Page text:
USAPL-NYDo you follow a specific training program? And if you do what is it? 

KS: I usually incorporate lots of volume, and generally a linear progression scheme. For over a year now I’ve been a strong believer in a power-building style program, as I was able to assess my weaknesses and address them through strengthening smaller musculature. I’ve been self-programming for a while now, and am looking forward to programming with my new coach – Sean Collins – for what that has in store.


USAPL-NY: Do you lift as part of a team? Who are they and how did you become part of that group?

KS: I’ve been a solo lifter since my previous team at Brooklyn Barbell Club dismantled. We all headed in different directions, but those guys will always be close to my heart. I just started at a new gym – Murder of Crows, where I am part of the team coached by Sean and I also train at Elite Gym and Harbor Fitness (formerly Gold’s Gym) I look forward to building relationships both at Murder of Crows and at Elite.


USAPL-NY: What advice would you give any new lifter young or old?

KS: Be patient. Don’t rush to compete or put more plates on the bar. Hone your craft by studying, listening to your coach if you have one, and finding reputable advice/videos/help. Learn how your body works and moves. Learn what kind of diet best fits with your lifestyle, what you can do to improve and the role of nutrition in the success of your goals. Learn proper mechanics – understand what this looks like for you as an individual lifter and why. And lastly – have fun and enjoy lifting. Training will require you to show up and perform even when you don’t feel like it, but if you stick to it and enjoy the process you’re sure to make amazing friendships and have great success.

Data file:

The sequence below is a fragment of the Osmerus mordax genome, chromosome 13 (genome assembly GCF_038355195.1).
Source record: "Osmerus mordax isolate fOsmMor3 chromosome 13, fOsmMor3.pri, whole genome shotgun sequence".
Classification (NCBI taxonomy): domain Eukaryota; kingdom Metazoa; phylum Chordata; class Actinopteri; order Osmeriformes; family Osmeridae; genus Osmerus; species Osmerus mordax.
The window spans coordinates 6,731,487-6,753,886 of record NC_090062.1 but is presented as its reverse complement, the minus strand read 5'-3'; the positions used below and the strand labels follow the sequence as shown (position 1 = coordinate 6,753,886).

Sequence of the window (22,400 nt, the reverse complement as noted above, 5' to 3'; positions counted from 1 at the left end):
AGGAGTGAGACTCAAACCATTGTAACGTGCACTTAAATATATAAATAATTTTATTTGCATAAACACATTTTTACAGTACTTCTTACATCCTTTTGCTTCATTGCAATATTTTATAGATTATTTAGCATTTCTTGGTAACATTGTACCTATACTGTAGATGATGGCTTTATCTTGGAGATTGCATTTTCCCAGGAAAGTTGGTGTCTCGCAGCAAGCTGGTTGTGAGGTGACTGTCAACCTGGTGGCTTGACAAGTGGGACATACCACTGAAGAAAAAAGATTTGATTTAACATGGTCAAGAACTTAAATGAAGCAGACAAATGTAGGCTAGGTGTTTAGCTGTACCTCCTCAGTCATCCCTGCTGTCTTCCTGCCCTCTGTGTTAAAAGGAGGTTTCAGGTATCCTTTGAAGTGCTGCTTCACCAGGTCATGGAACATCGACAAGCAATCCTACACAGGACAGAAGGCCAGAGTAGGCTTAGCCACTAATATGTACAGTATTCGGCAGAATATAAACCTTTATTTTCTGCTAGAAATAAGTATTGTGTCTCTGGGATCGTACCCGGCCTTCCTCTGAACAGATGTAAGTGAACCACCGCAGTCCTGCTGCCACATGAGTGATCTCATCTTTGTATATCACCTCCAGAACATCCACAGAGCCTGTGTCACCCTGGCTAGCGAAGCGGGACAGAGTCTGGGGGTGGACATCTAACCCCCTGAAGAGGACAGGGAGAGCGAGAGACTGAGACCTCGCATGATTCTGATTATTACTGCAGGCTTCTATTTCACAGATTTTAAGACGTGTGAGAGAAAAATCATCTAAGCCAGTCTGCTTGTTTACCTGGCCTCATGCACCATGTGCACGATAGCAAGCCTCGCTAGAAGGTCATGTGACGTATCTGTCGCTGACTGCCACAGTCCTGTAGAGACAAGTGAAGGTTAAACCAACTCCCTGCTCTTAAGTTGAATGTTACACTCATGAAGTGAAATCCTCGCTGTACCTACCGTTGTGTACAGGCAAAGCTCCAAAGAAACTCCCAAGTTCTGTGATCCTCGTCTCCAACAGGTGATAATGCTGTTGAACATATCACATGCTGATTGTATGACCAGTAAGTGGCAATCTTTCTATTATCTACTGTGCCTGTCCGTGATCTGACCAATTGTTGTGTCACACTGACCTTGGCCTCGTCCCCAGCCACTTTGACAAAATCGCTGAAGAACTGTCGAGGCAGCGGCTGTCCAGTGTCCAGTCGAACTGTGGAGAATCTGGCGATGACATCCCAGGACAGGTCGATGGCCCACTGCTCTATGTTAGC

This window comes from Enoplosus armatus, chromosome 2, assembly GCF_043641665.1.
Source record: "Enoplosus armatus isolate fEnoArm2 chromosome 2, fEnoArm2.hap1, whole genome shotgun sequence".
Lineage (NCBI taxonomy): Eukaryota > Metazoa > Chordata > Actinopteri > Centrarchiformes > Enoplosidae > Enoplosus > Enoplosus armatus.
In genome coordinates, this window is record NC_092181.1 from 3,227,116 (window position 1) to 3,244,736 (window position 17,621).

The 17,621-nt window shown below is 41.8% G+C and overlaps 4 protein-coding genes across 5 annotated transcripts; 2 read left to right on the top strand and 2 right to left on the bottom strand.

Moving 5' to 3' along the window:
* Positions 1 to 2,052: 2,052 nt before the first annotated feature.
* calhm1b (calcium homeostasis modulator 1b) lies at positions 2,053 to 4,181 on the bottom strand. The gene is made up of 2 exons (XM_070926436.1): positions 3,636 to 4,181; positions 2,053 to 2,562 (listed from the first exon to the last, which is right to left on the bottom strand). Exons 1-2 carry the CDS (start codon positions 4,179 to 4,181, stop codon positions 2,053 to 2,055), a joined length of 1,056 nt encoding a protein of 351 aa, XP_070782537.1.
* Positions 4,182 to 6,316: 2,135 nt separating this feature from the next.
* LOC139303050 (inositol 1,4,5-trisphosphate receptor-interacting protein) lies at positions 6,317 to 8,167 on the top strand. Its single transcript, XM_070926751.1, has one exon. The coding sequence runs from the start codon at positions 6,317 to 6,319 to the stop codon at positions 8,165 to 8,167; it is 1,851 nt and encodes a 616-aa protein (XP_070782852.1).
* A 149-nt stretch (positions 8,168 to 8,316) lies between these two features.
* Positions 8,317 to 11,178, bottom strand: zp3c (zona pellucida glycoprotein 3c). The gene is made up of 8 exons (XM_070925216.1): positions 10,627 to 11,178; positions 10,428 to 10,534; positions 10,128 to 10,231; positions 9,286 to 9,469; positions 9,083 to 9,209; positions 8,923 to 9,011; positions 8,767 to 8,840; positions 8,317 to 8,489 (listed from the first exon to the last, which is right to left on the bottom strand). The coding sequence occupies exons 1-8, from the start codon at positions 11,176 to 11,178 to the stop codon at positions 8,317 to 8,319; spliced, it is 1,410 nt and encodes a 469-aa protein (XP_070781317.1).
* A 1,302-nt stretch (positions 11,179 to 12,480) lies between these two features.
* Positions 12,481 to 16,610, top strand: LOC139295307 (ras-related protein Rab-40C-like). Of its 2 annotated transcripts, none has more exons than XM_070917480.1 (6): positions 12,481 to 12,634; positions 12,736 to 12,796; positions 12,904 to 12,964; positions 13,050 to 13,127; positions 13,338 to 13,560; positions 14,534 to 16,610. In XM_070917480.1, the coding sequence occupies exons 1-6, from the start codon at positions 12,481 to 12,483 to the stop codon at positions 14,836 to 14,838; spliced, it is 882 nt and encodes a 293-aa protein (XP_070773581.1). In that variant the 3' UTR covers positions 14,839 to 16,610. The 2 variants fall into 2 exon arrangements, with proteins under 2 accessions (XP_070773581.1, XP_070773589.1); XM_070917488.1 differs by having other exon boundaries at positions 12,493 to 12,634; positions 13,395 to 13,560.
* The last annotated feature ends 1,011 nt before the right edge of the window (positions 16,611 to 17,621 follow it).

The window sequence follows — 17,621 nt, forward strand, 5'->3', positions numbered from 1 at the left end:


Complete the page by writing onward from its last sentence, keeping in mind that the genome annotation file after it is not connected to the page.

USAPL-NY: Tell us something about you that others in the PL world don’t know about you?

KS: I think there’s a lot that others in this community don’t know about me. I can give the perception that I’m not interested in forming new relationships, but I’m always open to meeting dedicated lifters. I’m insanely passionate about this sport, and that’s mostly due to the fact that its given me strength both physically and mentally to fight and survive terminal illness not once, but twice. I feel lucky and am extremely privileged to be here, able-bodied with the capability to do something so strenuous and physically demanding. A lot of my friends cannot say the same. I will always live with tremendous appreciation for this ability.